Colicins are bacterial toxins produced by some Escherichia coli strains. They exhibit either enzymatic or pore-forming activity towards a very limited number of bacterial species, due to the high specificity of their reception and translocation systems. Yet, we succeeded in making the colicin M homologue from Pectobacterium carotovorum, pectocin M1 (PcaM1), capable of inhibiting E. coli cell growth by bypassing these reception and translocation steps. This goal was achieved through periplasmic expression of this pectocin. Indeed, when appropriately addressed to the periplasm of E. coli, this pectocin could exert its deleterious effects, i.e., the enzymatic degradation of the peptidoglycan lipid II precursor, which resulted in the arrest of the biosynthesis of this essential cell wall polymer, dramatic morphological changes and, ultimately, cell lysis. This result leads to the conclusion that colicin M and its various orthologues constitute powerful antibacterial molecules able to kill any kind of bacterium, once they can reach their lipid II target. They thus have to be seriously considered as promising alternatives to antibiotics. Full article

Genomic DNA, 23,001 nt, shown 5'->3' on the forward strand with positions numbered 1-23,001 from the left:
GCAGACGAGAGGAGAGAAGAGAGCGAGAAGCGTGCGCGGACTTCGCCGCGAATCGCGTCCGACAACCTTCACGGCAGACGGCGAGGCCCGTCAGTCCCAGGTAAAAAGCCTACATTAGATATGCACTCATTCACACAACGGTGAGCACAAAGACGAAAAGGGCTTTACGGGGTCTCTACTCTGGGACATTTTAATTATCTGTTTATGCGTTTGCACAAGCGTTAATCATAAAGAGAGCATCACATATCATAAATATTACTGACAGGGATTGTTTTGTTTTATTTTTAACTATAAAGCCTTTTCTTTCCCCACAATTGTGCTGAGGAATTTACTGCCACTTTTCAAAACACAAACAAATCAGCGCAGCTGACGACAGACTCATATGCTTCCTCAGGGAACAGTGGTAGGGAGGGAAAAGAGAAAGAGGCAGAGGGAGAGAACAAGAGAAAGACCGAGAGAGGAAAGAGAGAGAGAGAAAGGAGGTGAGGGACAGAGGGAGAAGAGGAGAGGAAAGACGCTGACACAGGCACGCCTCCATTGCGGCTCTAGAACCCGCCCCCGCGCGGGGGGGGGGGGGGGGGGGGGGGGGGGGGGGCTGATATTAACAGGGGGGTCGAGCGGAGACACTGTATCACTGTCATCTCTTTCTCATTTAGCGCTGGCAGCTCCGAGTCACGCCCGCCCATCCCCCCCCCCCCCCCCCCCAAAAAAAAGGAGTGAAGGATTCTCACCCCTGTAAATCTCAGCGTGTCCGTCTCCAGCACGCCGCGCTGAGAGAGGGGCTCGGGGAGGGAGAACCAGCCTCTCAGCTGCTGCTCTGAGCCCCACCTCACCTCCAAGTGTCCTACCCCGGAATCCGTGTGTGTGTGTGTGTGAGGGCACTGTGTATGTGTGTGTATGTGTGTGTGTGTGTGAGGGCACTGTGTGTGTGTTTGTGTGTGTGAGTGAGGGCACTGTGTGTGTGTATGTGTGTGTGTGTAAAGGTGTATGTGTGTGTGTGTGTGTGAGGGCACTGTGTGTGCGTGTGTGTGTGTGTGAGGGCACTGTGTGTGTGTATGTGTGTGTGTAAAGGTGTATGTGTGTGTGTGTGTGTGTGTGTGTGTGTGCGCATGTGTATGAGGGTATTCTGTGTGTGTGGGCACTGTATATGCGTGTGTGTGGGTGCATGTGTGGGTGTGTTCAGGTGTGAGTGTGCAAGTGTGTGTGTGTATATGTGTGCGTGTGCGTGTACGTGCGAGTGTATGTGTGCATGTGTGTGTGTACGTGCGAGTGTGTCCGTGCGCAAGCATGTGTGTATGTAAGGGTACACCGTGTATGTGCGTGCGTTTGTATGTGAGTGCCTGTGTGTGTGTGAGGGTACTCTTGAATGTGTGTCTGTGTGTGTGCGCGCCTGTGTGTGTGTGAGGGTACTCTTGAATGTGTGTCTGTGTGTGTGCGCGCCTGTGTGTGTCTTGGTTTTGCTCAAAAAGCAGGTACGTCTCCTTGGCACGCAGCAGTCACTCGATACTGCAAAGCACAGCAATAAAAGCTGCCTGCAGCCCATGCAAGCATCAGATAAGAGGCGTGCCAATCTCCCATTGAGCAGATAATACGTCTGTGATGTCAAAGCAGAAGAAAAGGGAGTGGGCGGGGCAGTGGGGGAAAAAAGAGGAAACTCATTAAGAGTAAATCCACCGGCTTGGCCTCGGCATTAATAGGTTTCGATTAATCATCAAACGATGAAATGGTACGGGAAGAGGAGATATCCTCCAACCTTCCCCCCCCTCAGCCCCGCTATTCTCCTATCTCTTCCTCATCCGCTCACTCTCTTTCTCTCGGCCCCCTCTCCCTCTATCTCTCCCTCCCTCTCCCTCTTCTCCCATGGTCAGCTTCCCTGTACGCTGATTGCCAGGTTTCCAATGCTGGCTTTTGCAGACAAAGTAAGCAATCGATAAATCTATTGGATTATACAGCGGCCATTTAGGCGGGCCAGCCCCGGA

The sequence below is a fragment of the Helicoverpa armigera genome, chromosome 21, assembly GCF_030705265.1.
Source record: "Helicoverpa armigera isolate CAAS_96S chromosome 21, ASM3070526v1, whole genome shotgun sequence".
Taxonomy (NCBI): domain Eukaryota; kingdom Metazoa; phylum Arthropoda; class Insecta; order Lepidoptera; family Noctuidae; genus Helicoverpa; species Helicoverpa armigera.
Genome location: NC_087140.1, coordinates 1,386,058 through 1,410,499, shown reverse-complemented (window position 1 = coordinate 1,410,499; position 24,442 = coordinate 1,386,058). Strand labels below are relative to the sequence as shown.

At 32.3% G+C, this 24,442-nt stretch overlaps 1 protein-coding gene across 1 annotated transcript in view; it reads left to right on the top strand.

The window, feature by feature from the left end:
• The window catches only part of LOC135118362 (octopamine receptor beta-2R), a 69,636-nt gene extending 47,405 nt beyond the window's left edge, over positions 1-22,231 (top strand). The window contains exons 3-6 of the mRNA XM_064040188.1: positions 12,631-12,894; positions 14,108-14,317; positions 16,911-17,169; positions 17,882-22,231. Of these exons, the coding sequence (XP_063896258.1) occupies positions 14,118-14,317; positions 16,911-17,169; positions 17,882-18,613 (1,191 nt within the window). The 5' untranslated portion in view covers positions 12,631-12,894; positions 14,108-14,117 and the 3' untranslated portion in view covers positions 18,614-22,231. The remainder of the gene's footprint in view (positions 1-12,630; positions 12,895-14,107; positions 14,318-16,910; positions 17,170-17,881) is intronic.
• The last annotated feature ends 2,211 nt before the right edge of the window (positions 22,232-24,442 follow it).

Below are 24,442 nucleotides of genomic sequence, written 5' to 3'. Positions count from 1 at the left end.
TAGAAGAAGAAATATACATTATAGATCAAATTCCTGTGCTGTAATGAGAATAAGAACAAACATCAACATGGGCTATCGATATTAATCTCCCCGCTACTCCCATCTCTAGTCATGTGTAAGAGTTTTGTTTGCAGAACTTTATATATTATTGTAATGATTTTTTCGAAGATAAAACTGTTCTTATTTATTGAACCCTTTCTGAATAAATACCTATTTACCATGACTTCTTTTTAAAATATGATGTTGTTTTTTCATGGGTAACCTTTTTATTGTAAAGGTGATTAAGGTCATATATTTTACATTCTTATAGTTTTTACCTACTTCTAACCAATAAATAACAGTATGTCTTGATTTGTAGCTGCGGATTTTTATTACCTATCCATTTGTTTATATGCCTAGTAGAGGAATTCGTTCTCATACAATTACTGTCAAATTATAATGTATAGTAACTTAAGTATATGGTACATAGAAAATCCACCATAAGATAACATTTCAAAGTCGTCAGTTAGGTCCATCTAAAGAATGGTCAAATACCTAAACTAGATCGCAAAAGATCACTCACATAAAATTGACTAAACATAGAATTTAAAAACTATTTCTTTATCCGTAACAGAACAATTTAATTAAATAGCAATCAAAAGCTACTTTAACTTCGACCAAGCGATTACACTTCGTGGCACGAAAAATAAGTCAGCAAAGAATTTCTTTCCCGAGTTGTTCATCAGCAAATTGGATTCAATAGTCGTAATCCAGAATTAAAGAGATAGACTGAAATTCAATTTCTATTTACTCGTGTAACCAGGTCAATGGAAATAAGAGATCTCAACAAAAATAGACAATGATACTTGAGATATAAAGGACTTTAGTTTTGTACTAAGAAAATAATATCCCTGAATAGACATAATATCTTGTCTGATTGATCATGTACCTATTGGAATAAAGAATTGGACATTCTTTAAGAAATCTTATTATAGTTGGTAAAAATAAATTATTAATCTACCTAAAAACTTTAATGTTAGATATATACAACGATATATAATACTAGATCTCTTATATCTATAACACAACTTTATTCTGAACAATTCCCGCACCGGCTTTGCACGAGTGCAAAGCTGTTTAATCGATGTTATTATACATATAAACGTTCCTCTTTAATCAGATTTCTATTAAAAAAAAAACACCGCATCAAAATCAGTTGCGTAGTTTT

(This article belongs to the Special Issue Bacterial Cell Wall as Antimicrobial Target)
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Open AccessArticle
The Peptidoglycan Pattern of Staphylococcus carnosus TM300—Detailed Analysis and Variations Due to Genetic and Metabolic Influences
Antibiotics 2016, 5(4), 33; https://doi.org/10.3390/antibiotics5040033 - 23 Sep 2016
Cited by 2
Abstract
The Gram-positive bacterium Staphylococcus carnosus (S. carnosus) TM300 is an apathogenic staphylococcal species commonly used in meat starter cultures. As with all Gram-positive bacteria, its cytoplasmic membrane is surrounded by a thick peptidoglycan (PGN) or murein sacculus consisting of several layers [...] Read more.